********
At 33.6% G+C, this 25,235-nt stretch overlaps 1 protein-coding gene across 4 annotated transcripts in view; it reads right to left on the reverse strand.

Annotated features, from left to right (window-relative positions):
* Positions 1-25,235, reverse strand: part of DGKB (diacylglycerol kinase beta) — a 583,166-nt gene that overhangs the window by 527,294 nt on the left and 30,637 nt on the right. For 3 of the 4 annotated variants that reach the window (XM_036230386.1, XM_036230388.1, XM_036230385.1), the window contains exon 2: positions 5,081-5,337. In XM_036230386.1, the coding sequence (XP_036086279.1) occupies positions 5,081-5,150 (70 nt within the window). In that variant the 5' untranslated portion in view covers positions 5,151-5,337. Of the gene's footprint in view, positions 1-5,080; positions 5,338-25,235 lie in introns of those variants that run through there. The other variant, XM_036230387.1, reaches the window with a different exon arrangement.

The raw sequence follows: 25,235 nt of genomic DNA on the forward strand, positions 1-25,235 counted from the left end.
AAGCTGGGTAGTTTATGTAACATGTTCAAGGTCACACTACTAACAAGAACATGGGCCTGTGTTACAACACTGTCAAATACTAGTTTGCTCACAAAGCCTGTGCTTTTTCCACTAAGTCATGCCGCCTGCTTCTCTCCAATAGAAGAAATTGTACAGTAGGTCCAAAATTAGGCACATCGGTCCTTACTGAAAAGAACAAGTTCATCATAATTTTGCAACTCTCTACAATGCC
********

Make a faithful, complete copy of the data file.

At 33.6% G+C, this 25,235-nt stretch overlaps 1 protein-coding gene across 4 annotated transcripts in view; it reads right to left on the reverse strand.

Annotated features, from left to right (window-relative positions):
* Positions 1-25,235, reverse strand: part of DGKB (diacylglycerol kinase beta) — a 583,166-nt gene that overhangs the window by 527,294 nt on the left and 30,637 nt on the right. For 3 of the 4 annotated variants that reach the window (XM_036230386.1, XM_036230388.1, XM_036230385.1), the window contains exon 2: positions 5,081-5,337. In XM_036230386.1, the coding sequence (XP_036086279.1) occupies positions 5,081-5,150 (70 nt within the window). In that variant the 5' untranslated portion in view covers positions 5,151-5,337. Of the gene's footprint in view, positions 1-5,080; positions 5,338-25,235 lie in introns of those variants that run through there. The other variant, XM_036230387.1, reaches the window with a different exon arrangement.

The raw sequence follows: 25,235 nt of genomic DNA on the forward strand, positions 1-25,235 counted from the left end.
AAGCTGGGTAGTTTATGTAACATGTTCAAGGTCACACTACTAACAAGAACATGGGCCTGTGTTACAACACTGTCAAATACTAGTTTGCTCACAAAGCCTGTGCTTTTTCCACTAAGTCATGCCGCCTGCTTCTCTCCAATAGAAGAAATTGTACAGTAGGTCCAAAATTAGGCACATCGGTCCTTACTGAAAAGAACAAGTTCATCATAATTTTGCAACTCTCTACAATGCC